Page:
• Frozen waffles: A convenient pre-bake option, frozen waffles pack a carb punch. Look for whole-grain options like those offered by the Nature’s Path brand and bonus points for Kodiak cakes, which contain carbohydrates and can help maintain more balanced blood sugar levels.

  • Frozen fruits and vegetables: Fruits and vegetables add a negligible amount of carbs, but are important for getting the extra antioxidants, vitamins, minerals, and fiber benefits they provide. Try to choose a wide variety of colors to help increase diversity in micronutrient intake and make sure you cover all your bases to stay healthy and run strong. Keep in mind that frozen fruits and vegetables are frozen when fully ripe!


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Healthy Pantry Staples: Protein

Used for the building blocks of the body, protein is broken down into amino acids and used as a support system for neurotransmitters, immune cells, and rebuilding damaged muscles during physical activity. Differences in the protein content of the food usually stem from whether it is a plant or animal source of protein. Most often, animal protein sources contain more protein in a smaller volume of food. The protein requirements of endurance runners are higher than those of the general population. It is therefore essential to ensure that you consume enough to recover and prevent injuries.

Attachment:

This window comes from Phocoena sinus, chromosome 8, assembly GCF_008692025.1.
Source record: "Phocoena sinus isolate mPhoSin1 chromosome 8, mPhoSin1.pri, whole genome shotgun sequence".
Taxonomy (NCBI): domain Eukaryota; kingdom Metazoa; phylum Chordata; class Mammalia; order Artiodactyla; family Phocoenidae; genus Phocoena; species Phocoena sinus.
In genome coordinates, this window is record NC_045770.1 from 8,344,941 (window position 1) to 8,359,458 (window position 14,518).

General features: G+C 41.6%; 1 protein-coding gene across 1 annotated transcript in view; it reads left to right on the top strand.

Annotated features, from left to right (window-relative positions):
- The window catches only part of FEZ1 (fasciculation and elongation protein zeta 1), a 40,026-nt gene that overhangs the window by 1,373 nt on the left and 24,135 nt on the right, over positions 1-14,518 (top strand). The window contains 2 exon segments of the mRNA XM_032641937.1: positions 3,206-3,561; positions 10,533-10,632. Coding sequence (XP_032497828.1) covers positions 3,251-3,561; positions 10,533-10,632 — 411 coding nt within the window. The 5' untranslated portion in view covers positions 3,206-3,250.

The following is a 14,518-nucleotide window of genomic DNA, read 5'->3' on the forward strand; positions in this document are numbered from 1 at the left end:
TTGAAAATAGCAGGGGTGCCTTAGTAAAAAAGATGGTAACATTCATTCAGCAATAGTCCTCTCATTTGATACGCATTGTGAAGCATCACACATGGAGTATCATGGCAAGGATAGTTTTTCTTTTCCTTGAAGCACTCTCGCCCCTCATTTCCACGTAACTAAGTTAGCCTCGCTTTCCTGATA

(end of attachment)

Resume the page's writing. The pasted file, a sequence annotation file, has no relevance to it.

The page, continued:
Basic proteins

  • Shelf-stable tofu: A plant-based protein option that can be used in smoothies, stir-fries, scrambles, and wraps, tofu can be mixed into just about anything to boost protein content. Be sure to keep a variety of textures in your pantry – silky to firm – to increase versatility.

  • Shelf stable nut milk: Most often used as a base for a smoothie, nut milks can be an easy post-run nourishment. Choosing a nut milk that contains protein (most contain a high percentage of water) is key. Ripple Pea Milk does the trick perfectly and is available in a shelf stable version.

  • Canned beans: Ideal as an addition to a meal or for the base of a bean salad, canned beans provide extra carbohydrates and protein. When choosing your beans, look for BPA-free cans to avoid possible health risks like increased blood pressure and cardiovascular disease.

  • Canned tuna/salmon or tuna: A quick snack or addition to any meal, salmon and tuna provide you with the protein you need and bonus omega-3 fatty acids for inflammation-balancing properties. For eco-friendly options, look for sustainable, wild-caught companies like Wild Planet.

  • Chickpea Pasta: With both carbs and protein, chickpea pasta like Banza can be a great base for meals or side dishes. Just watch the fiber content before a big run or you may need to make a few bathroom stops along the way.